Holyrood or bust!

With 15 minutes to pack in ethnic minority educational solutions to all society’s ills, it felt like an audition.

An intense two days in Edinburgh for the BRAIS conference saw a heady mix of ethnographers, anthropologists, RE teachers, social scientists, philosophers and every phD under the sun presenting a wide range of research within the framework of “Islamic studies.”

Holyrood 3

This included two separate sessions on education, Practice and Theory & Method in the Holyrood Room where I just managed to read out The Student-Centred Classroom or the Self-Centred Student – challenges and opportunities of Cooperative Learning for Muslim learners” under the sinister gaze of a timekeeper armed with cards in aggressive colours. I’ll see if I can get the recording up on werdelin.co.uk later.

While I do intend to honour my commitment to debrief participants of the recent Healing Fractures workshop, I want to note the overlap between this type of classroom discovery made available through managed classroom social constructivism and a recurring theme at the BRAIS conference: the way identity under post-modernism was overtly and covertly tied to epistemology across subjects and research areas. This was more than a red thread – it was the thin red line in the “battle of meaning”, to quote Anna Piela of Leeds Trinity University.

One of the most interesting, and sinister, talks in this regard was Mohammed Elshimi’s Identity, Citizenship, and Security: What is Deradicalisation? which pulled the carpet under the post 9-11 top-down attempts at imposing a dichotomy of Muslim identity (radical-liberal) which leave people feeling threatened, dis-enfranchised and alienated – in an attempt to provide security.

I would like over the coming weeks to break down my notes from this and other interesting sessions and weave them into some of the ideas surrounding the Healing Fractures workshop which map out a way to put identity formation into the curriculum and into the hands of students outside the narrow scope afforded by pre-defined notions of citizenship and/or consumerism, referred to in my presentation.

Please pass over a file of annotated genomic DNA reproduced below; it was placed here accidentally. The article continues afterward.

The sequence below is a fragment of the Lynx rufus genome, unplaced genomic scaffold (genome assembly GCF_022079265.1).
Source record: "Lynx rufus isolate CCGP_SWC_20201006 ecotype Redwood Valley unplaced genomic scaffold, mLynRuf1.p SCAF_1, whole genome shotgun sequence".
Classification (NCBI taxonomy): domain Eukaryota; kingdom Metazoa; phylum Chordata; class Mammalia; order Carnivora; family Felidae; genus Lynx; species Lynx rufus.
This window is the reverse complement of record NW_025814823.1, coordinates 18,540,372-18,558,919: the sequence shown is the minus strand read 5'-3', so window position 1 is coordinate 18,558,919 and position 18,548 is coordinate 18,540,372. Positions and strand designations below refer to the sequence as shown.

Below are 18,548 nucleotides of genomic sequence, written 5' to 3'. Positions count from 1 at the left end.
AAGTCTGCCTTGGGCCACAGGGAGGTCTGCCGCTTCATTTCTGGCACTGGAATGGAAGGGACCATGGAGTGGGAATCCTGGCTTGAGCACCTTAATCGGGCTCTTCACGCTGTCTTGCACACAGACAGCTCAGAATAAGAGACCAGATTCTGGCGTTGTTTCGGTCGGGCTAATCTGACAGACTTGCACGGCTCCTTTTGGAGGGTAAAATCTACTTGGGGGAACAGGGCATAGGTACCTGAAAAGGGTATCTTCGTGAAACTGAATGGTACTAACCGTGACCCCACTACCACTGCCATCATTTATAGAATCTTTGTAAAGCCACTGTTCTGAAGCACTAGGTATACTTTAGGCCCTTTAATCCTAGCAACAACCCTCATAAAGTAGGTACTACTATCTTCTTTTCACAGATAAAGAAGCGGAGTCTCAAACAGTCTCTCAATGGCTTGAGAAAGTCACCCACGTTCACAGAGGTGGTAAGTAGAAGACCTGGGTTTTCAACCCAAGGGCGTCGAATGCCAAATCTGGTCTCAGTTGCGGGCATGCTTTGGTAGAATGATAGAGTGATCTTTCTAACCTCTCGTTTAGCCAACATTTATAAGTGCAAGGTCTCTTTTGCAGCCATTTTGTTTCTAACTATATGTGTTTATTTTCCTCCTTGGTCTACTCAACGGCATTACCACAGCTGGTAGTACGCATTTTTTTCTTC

One of the most telling examples of the gap between people’s personal rationale and the “perception managed” public definitions in which they are enframed, were the quotes from Ms. Tania Saeed’s research on women in the UK wearing the full face-veil, such as: “I feel more empowered, I feel far more confident” and “It’s like a rebirth.”

None of the women in the survey perceived what they were doing as a political statement, but rather as a highly personal journey – as inconceivable and incredible as that may sound to the rest of the world.

But on the battlefield of meaning, just south of the English Channel, legally barring a woman from covering her face is constructed as setting her free.

Time to arm the peasants, Lev Vygotsky.


Follow for updates on this and related topics.

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Pair-Sharing; Ping-Pong with Derek the Nazi

Workshop debriefing: After looking into the overarching lesson aims of the inquiry exercise, here’s the nitty-gritty of the ubiquitous pair work.

Pairing students often comprise one of the stages of more complex group interaction, but also work brilliantly as a simple stand-alone prelude/follow-up to virtually any activity, as exemplified in the previous post featuring Sir Micheal Wilshaw.

This post also serves to deliver on my promise to discuss CL as a means to make complex project-based enquiry such as Mantle of the Expert less daunting to teachers fearing loss of classroom control (see original post Pandora’s Box).

Pair-share in the context of Cooperative Learning

First of all the notion that one is engaging in Cooperative Learning by letting students discuss in pairs is not a given. In my definition of structural CL, “A pre-structured group effort whose success depends on each specific member carrying out specific tasks at specific times,” one person talking at his partner for 3 minutes is not pre-structured, not a group effort and success certainly does not depend on members carrying out specific tasks.

Generally, one student will dominate the conversation and very timid students, regardless of varied partners, are likely to seize the opportunity to  not say anything, for the same reason they never put their hand up in open class. (In spite of  1-to-1 generally being a lot more conducive than 1-to-35).

Also, by micro-managing the interaction between partners, more subtle aims are achieved; various types of listening, questioning and thinking skills are brought to the fore, and one may embed different types of writing tasks, whether note-taking before, during or after the partner’s presentation, which could then be written out as a proper text and finally signed off.

Through-out the workshop, several forms of pair interaction were demonstrated, split into two basic CLIPs*:


If you read the instructions to Michael and Jakob’s class below, Ping-Pong-Pair should have some of the speed and energy of table tennis and is useful when producing ideas, recapping key points, honing skills that produce short answers, bouncing opinions or creating a controlled discussion:

All right, everybody. Turn to your shoulder-partners. Ping-Pong-Pairs, so stay concise and on-point, maximum 4 sentences per turn. Ready? … “Based on your current take on student-centred learning, assume you are the head of Ofsted and bounce some opinions back and forth”. Two minutes, go!